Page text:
Wednesday, December 19, 2012

Turning Point Of Life

When people are asked what they think was the changing point of their life, they often answer with a specific moment, a grandiose event that turned their life around. But we forget that our brain is a masterful trickster, it disfigures and modifies the memories until they shine the light on a particular incident, thus rising it's significance(almost like subliminal messaging). In the process, the real spokes of change - small everyday nuances are forgotten like the fifth wheel, the white crayon.

As we think over and over about our life decisions and choices, particular memories become building blocks of a meaningful monument. They are glorified and exaggerated pieces of an incomplete puzzle which hold only a few little aspects to what truly helped us change. These random portions of the brain don't surmount to much. Albeit significant, they are nothing if not for the small everyday transformations like solving a quick problem or just simply thinking in a bus.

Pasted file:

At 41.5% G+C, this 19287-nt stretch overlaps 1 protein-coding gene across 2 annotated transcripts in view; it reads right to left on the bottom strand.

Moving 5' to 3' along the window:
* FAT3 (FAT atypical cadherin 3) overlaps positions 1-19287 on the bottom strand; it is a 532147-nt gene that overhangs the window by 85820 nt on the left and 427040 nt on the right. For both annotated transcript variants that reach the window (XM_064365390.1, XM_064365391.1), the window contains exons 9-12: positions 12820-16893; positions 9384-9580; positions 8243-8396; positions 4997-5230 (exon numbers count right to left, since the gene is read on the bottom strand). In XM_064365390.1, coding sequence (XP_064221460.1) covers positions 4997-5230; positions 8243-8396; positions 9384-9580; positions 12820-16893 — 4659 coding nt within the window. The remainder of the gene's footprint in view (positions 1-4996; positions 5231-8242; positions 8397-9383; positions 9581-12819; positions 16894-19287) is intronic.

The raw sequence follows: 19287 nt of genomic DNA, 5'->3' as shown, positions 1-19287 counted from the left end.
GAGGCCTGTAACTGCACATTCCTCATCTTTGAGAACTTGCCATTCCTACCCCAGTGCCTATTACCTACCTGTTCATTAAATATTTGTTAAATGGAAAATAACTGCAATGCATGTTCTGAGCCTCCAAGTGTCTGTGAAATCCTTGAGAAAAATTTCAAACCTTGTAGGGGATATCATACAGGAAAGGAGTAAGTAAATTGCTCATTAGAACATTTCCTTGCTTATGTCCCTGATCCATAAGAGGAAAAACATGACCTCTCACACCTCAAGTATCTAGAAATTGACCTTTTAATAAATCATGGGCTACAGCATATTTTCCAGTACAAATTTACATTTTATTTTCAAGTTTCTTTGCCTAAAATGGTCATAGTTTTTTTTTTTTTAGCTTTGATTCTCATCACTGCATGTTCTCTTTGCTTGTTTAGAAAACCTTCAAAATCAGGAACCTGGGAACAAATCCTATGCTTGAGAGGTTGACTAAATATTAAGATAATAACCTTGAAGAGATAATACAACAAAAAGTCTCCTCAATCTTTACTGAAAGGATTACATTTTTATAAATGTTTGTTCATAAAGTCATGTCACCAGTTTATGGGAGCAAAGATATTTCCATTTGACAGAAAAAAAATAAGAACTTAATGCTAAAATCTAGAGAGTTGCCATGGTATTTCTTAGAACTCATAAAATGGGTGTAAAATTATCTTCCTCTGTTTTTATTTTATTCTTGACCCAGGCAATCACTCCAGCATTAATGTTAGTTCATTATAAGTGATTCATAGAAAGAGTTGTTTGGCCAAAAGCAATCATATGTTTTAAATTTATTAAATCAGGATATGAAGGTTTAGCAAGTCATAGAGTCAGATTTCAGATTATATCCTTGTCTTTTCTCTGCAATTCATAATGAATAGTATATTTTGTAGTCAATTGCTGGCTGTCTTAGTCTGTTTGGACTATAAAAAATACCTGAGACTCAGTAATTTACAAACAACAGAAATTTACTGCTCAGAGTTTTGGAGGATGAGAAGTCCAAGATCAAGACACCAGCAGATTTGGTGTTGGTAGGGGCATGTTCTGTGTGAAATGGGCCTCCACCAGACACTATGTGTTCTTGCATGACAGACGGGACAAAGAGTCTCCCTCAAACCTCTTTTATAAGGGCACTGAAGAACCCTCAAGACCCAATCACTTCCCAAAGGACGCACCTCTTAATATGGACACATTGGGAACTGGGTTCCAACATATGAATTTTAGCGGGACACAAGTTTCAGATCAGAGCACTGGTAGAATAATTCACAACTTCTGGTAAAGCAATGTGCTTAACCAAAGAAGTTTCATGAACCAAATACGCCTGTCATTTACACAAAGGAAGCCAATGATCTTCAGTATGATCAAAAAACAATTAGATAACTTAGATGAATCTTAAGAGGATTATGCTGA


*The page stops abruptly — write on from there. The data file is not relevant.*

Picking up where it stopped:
It is like the time of a momentous event. When the event is in progress, people are busy, the shops are crowded and everything moves with fluidity. But when asked about that certain time period, people add up information or fudge it completely. The end result is a piece of recollection that feels to be precise and accurate but in reality is just a consequential looking illusion. 

The tedious thing about change is, it’s not the change itself that’s important. Change is the time after sunset but before dark. The time with it's own gradual pace. You want it to be quick, to be one or the other and pass quickly. But when you aren't looking, the extraordinary moment is gone, simply because it never existed. 

The turning point of life in the end may be nothing other than our vexatious habit of turning heroes out of anyone possible and trying to glorify the actions of past to suit the needs of the present.


Post a Comment